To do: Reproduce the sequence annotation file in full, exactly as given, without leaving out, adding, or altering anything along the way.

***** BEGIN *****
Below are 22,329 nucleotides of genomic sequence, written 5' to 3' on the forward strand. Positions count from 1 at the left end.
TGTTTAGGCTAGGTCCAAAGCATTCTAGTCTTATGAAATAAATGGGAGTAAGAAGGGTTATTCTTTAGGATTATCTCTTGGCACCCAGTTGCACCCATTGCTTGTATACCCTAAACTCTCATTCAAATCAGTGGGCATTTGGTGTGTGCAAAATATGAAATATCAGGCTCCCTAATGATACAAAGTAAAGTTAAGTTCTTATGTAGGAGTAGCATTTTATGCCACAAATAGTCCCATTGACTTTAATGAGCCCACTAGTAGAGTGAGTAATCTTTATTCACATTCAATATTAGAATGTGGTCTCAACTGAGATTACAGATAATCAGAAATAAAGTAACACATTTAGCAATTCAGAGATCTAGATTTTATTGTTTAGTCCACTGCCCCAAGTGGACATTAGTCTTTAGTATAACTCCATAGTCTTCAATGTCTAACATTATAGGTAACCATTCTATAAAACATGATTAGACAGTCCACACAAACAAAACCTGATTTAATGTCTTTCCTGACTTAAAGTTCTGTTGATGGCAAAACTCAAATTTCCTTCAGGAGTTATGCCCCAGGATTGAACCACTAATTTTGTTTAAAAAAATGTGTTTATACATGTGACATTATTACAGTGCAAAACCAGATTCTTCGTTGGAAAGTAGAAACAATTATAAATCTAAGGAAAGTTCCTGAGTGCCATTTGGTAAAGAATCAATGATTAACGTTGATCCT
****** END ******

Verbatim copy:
Below are 22,329 nucleotides of genomic sequence, written 5' to 3' on the forward strand. Positions count from 1 at the left end.
TGTTTAGGCTAGGTCCAAAGCATTCTAGTCTTATGAAATAAATGGGAGTAAGAAGGGTTATTCTTTAGGATTATCTCTTGGCACCCAGTTGCACCCATTGCTTGTATACCCTAAACTCTCATTCAAATCAGTGGGCATTTGGTGTGTGCAAAATATGAAATATCAGGCTCCCTAATGATACAAAGTAAAGTTAAGTTCTTATGTAGGAGTAGCATTTTATGCCACAAATAGTCCCATTGACTTTAATGAGCCCACTAGTAGAGTGAGTAATCTTTATTCACATTCAATATTAGAATGTGGTCTCAACTGAGATTACAGATAATCAGAAATAAAGTAACACATTTAGCAATTCAGAGATCTAGATTTTATTGTTTAGTCCACTGCCCCAAGTGGACATTAGTCTTTAGTATAACTCCATAGTCTTCAATGTCTAACATTATAGGTAACCATTCTATAAAACATGATTAGACAGTCCACACAAACAAAACCTGATTTAATGTCTTTCCTGACTTAAAGTTCTGTTGATGGCAAAACTCAAATTTCCTTCAGGAGTTATGCCCCAGGATTGAACCACTAATTTTGTTTAAAAAAATGTGTTTATACATGTGACATTATTACAGTGCAAAACCAGATTCTTCGTTGGAAAGTAGAAACAATTATAAATCTAAGGAAAGTTCCTGAGTGCCATTTGGTAAAGAATCAATGATTAACGTTGATCCT